it still had warranty so i got an mx 1000 as a replacement because the revolution was no longer available. the mx 1000 was ok, but suffered the exact same problem after a shorttime.
      then i got the performance mx. it does not have the thumb wheel but i didn’t needed that anyway. the wheel is the same as in the revolution, except for the automatic mode switching. it is now manual. not as good as auto mode but ok. they never used the automatic switching ever again after the mx revolution.
      however my first performance mx died also from the same reason as the others. left mouse button problem.
      but thanks to the warranty i got a new one. if i had not i might have bougt the mx master.

      why i keep buying logitech ? because they still make the best mice in my opinion. i work and play with my pc.
      great for office and work and good for gaming.
      also i can’t live without the free running and weighted mouse wheel. ever again.
      never seen something similar with other mice.

      their support is also aweful.
      when the 2 mice that still had warranty broke, i tried to get support from logitech.
      their website was broken for over a year. unable to register an account or login.
      no phone number. i found a phone number only on the facebook page of logitech.
      they told me they knew that the site was broken. for warranty i should contact the dealer.
      luckily i bought at amazon. the mice have 3 year warranty. after 2 years the dealer is not responsible anymore here in germany. but amazon was nice and replaced my mice in the third year because logitech did not give a crap about customer support.

      1. just for comparision, i still have some older logitech mice that are over 10 years old and still work perfectly fine.
        among them my trusted logitech dual optical mouse from 2001. still in use and still good and working. i used that mouse as my main input device longer than all the MX mice together.

        1. I came across an old joystick many years ago, something like, sidewinder force feedback pro, or similar. That thing had two film canister sized motors inside, loads of torque, that variably fought back against you’re movements depending on the in game forces.
          That was a reasonable application that could use a couple of motors, a mouse, not so much.

      2. Yeah man I spent a few months buying , breaking, returning, replacing mice. I kept getting the warranty and everything with it so the store knew I was serious. I finally asked the manager and explained i use my pc like all the time and ended up getting a razer mamba . Its the best mouse since the microsoft intellimouse which I still would pay to have back in its original form. The first razer died after something like 3 months to a year I honestly forget. I had a bit of a hassle getting service as both razer and the store didnt know which warranty to file under. In the end they sent me 2 new mouses. I was happy for a year . A button broke. I disassembled the mouse and did surgery and fixed it. About due for another tune up now come to think of it . It doesnt always register button up. Overall a decent mouse. It cost like 200$ :/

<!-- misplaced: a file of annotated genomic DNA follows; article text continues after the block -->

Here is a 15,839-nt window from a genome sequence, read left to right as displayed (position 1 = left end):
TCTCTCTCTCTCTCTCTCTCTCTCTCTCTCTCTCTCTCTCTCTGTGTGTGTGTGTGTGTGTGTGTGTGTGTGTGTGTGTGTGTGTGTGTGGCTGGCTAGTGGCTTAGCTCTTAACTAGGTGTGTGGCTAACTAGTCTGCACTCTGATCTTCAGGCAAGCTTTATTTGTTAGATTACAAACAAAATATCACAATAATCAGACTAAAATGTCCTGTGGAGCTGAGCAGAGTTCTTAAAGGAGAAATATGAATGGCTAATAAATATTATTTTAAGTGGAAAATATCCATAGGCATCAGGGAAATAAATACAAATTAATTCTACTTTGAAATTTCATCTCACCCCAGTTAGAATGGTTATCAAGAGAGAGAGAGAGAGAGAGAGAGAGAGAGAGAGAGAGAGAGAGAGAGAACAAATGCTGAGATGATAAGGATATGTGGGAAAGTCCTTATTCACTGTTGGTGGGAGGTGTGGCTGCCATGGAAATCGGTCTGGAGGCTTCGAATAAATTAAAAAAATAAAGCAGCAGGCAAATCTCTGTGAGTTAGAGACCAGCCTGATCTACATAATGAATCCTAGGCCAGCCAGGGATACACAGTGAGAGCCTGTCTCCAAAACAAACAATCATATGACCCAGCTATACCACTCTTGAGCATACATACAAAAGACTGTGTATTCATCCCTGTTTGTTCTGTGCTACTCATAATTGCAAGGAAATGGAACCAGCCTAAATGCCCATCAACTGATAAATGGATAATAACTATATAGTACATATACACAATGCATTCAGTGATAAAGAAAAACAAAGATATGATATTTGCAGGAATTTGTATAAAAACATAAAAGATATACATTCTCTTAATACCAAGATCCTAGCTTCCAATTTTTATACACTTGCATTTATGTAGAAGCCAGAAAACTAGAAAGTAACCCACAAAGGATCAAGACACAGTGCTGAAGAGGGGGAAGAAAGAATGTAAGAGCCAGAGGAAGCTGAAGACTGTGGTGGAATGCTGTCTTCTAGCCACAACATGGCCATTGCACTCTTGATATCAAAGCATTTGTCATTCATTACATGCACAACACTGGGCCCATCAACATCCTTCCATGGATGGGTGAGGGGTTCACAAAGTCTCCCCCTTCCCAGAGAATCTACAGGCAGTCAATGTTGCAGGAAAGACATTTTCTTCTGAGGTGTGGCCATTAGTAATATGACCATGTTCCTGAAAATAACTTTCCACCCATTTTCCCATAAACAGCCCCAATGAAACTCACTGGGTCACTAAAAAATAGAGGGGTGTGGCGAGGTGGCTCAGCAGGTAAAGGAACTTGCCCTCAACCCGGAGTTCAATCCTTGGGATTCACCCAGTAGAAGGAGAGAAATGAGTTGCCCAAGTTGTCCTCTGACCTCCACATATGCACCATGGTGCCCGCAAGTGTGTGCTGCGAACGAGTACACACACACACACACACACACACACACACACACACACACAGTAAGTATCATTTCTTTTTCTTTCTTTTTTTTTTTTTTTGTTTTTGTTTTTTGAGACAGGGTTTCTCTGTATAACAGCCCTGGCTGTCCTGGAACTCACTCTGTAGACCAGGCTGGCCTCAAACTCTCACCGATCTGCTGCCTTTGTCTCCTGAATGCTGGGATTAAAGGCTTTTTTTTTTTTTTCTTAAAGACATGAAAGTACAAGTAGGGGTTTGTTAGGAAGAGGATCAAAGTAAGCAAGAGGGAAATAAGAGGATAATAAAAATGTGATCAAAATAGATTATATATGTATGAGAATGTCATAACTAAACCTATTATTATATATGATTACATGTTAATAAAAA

3. Another Detail, the performance mx has a single AA NiMh cell (eneloop) which can easily be replaced on the bottom side. The mx Master has a build-in Lithium battery. Non meant for replacement.

      1. I think most here are like that. There’s always a microscrewdriver kit nearby, and some products have arrows pointing where to put it! They want us to void the warranty, I’m sure of it.
        (Some companies don’t and think a sticker is going to stop me; they’re wrong.)
        Somebody has to appreciate their hard work, might as well be us!

  6. Sadly this is so typical of Logitech.
    They pay a lot of attention to the “look and feel” of their products, but slack off on the reliability and durability aspects.

    1. To this day they can’t seem to put durable potentiometers in anything. I’ve had this problem with the original Wingman Rumblepad, the later cordless model, and the pedals on my G27 wheel.

  7. Who the heck thought it was a good idea to put a motorized anything in a mouse, let alone to drive a mechanism that could easily be operated manually by the user? I have an M500 (corded, 4 buttons) that I absolutely love that moves the mechanism with a push-on push-off direct linkage. I’ve used it for at least 5 hard years with no signs of giving up. As a manufacturing electrical engineer I am baffled why you would invest the extra cost per unit into a motor with a much shorter lifetime than a manual button to drive such a simple function. Is it because this is a luxury product?

    1. It is automatically adaptive, not something a manual button is good for. It goes from detent mode to free-wheel without the user doing anything but roll the wheel. There’s no reason this has a short life that can be related to the function; it’s an implementation problem – either design or manufacturing.

  8. I highly recommend these new mice with a weighted, free spinning middle mouse button. They are superb in every way. Other brands that also have these free spinning middle wheels are likely to also be very good for most users.

    While I dont doubt they break, I have two of these MX series mice, one of which has lasted 3+ years of extreme abuse, the other pushing a year, and neither has had any trouble.

    1. Aaaaand, it turns out n either of mine have this motorized version of the detent cam.

      Why TF would they put a friggin motor on it!?

      They must want it to fail…..

  9. I’ve been using a logitech M-BJ58 every day since it was purchased new in 2000 or so. The right mouse button recently started to miss some clicks, after moving house 9 times and out-lasting at least 5 workstations. I love this mouse.

  10. I’m still using a Logitech MX 518 that I bought back….. um, a good few years ago, and then only because it was more interesting cosmetically than the MX 510 that was still going strong.

    I’ve also snagged a few 518s at Goodwill for a buck or two and given them to friends who were looking for a decent mouse.

    As others said, the current quality may be lousy, but older Logitech gear is pretty solid.

  11. Odd, I have 3 of them all over 1 year old which have been dropped several times from about 3 feet and they’re all working fine. I did have to have a dongle replaced once but that has been the only problem for me.

  12. And that is why i prefer easy solution with turbo button. Normal scroll wheel but when you press button and scroll (1 click is enough) it will kee scrolling fast until you release button. If i remember corectly, that was solution on some Genius mouses.

  13. I had the same problem, returned the mouse to Logitech after 5 days. Replacement mouse is ok so far but probably won’t last long. At least it’s good to know it can be fixed.

  14. Thank you so much for this fix. It worked perfectly. I really like this mouse and did not want to give up on it. Regrettably, Logitech has remained silent about this defect despite many complaints on its user forum.